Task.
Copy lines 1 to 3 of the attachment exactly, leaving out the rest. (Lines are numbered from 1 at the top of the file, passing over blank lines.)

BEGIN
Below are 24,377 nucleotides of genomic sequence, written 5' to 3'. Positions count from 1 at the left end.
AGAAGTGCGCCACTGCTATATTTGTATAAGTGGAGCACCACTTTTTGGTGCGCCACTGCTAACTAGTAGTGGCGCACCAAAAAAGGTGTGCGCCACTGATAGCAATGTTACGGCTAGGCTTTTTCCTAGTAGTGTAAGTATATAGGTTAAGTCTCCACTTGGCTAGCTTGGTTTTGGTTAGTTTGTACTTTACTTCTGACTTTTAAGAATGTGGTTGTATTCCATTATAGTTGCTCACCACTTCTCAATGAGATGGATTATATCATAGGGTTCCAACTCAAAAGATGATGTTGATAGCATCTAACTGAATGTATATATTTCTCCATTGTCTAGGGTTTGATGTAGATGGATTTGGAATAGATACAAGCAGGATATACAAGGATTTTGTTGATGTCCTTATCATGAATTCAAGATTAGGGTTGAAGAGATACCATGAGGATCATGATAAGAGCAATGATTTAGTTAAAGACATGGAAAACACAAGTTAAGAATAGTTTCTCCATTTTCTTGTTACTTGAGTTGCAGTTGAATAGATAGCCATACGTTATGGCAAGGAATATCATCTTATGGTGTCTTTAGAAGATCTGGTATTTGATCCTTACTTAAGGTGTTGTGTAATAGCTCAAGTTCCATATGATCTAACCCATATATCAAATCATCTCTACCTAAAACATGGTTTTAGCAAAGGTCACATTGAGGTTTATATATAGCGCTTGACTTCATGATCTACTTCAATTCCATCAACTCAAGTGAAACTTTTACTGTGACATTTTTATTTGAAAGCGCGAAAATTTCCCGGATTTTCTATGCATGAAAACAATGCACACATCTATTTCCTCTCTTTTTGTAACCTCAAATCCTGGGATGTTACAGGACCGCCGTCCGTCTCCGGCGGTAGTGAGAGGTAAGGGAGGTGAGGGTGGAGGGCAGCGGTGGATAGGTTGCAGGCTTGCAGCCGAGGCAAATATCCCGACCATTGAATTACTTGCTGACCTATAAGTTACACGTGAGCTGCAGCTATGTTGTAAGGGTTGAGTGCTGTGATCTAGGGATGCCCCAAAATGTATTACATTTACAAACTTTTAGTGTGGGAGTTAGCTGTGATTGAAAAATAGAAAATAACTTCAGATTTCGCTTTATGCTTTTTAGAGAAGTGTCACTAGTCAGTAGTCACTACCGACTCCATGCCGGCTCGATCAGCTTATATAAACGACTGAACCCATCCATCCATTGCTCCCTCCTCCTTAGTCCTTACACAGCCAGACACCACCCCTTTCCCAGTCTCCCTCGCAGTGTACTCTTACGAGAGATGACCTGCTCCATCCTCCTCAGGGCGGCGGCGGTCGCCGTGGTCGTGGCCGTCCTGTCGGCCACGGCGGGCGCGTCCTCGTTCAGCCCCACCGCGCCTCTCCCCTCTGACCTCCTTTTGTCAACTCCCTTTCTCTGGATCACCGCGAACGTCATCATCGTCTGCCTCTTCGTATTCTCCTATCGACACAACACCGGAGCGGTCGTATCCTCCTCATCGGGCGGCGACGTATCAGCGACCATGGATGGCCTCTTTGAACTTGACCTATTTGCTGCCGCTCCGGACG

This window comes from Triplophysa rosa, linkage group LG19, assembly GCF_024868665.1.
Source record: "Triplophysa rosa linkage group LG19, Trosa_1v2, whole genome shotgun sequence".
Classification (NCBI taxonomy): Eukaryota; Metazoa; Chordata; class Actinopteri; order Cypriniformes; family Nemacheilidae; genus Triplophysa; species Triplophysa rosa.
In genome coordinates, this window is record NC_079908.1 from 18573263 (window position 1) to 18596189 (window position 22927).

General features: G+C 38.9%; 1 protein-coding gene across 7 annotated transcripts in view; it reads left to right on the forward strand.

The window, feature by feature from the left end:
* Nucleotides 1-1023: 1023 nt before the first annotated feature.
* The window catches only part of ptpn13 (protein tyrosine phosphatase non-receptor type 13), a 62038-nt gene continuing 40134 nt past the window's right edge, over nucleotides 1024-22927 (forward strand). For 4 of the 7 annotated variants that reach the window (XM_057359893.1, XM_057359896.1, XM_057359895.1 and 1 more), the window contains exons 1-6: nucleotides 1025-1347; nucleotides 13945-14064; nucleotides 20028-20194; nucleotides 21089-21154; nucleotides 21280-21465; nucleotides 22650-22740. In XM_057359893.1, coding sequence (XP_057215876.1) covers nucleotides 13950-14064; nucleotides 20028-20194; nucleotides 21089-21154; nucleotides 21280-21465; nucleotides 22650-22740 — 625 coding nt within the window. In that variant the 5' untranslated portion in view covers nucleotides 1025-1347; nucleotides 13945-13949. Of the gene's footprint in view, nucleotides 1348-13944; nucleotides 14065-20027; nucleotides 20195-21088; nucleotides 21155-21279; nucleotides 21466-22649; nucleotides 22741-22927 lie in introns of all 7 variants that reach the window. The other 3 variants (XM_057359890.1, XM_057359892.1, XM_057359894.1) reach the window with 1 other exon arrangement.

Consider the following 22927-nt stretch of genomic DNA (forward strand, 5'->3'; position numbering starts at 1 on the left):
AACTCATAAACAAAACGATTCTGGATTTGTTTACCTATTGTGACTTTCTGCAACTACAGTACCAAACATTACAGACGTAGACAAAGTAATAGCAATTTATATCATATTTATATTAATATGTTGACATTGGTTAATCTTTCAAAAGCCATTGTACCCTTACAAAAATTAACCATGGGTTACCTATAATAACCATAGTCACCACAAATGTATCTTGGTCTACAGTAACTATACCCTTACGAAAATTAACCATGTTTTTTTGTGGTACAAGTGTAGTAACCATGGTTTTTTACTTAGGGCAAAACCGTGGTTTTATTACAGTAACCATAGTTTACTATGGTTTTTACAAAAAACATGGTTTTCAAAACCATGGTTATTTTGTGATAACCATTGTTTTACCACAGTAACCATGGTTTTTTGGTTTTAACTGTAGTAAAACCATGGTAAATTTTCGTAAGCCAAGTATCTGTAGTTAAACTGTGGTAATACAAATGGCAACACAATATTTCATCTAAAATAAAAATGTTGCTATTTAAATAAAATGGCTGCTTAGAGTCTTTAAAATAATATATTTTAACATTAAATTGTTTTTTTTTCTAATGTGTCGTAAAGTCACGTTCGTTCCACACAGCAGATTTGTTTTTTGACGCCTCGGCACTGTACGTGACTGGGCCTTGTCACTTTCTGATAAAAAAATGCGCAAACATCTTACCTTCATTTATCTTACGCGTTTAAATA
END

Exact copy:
Below are 24,377 nucleotides of genomic sequence, written 5' to 3'. Positions count from 1 at the left end.
AGAAGTGCGCCACTGCTATATTTGTATAAGTGGAGCACCACTTTTTGGTGCGCCACTGCTAACTAGTAGTGGCGCACCAAAAAAGGTGTGCGCCACTGATAGCAATGTTACGGCTAGGCTTTTTCCTAGTAGTGTAAGTATATAGGTTAAGTCTCCACTTGGCTAGCTTGGTTTTGGTTAGTTTGTACTTTACTTCTGACTTTTAAGAATGTGGTTGTATTCCATTATAGTTGCTCACCACTTCTCAATGAGATGGATTATATCATAGGGTTCCAACTCAAAAGATGATGTTGATAGCATCTAACTGAATGTATATATTTCTCCATTGTCTAGGGTTTGATGTAGATGGATTTGGAATAGATACAAGCAGGATATACAAGGATTTTGTTGATGTCCTTATCATGAATTCAAGATTAGGGTTGAAGAGATACCATGAGGATCATGATAAGAGCAATGATTTAGTTAAAGACATGGAAAACACAAGTTAAGAATAGTTTCTCCATTTTCTTGTTACTTGAGTTGCAGTTGAATAGATAGCCATACGTTATGGCAAGGAATATCATCTTATGGTGTCTTTAGAAGATCTGGTATTTGATCCTTACTTAAGGTGTTGTGTAATAGCTCAAGTTCCATATGATCTAACCCATATATCAAATCATCTCTACCTAAAACATGGTTTTAGCAAAGGTCACATTGAGGTTTATATATAGCGCTTGACTTCATGATCTACTTCAATTCCATCAACTCAAGTGAAACTTTTACTGTGACATTTTTATTTGAAAGCGCGAAAATTTCCCGGATTTTCTATGCATGAAAACAATGCACACATCTATTTCCTCTCTTTTTGTAACCTCAAATCCTGGGATGTTACAGGACCGCCGTCCGTCTCCGGCGGTAGTGAGAGGTAAGGGAGGTGAGGGTGGAGGGCAGCGGTGGATAGGTTGCAGGCTTGCAGCCGAGGCAAATATCCCGACCATTGAATTACTTGCTGACCTATAAGTTACACGTGAGCTGCAGCTATGTTGTAAGGGTTGAGTGCTGTGATCTAGGGATGCCCCAAAATGTATTACATTTACAAACTTTTAGTGTGGGAGTTAGCTGTGATTGAAAAATAGAAAATAACTTCAGATTTCGCTTTATGCTTTTTAGAGAAGTGTCACTAGTCAGTAGTCACTACCGACTCCATGCCGGCTCGATCAGCTTATATAAACGACTGAACCCATCCATCCATTGCTCCCTCCTCCTTAGTCCTTACACAGCCAGACACCACCCCTTTCCCAGTCTCCCTCGCAGTGTACTCTTACGAGAGATGACCTGCTCCATCCTCCTCAGGGCGGCGGCGGTCGCCGTGGTCGTGGCCGTCCTGTCGGCCACGGCGGGCGCGTCCTCGTTCAGCCCCACCGCGCCTCTCCCCTCTGACCTCCTTTTGTCAACTCCCTTTCTCTGGATCACCGCGAACGTCATCATCGTCTGCCTCTTCGTATTCTCCTATCGACACAACACCGGAGCGGTCGTATCCTCCTCATCGGGCGGCGACGTATCAGCGACCATGGATGGCCTCTTTGAACTTGACCTATTTGCTGCCGCTCCGGACG

This window comes from Triplophysa rosa, linkage group LG19, assembly GCF_024868665.1.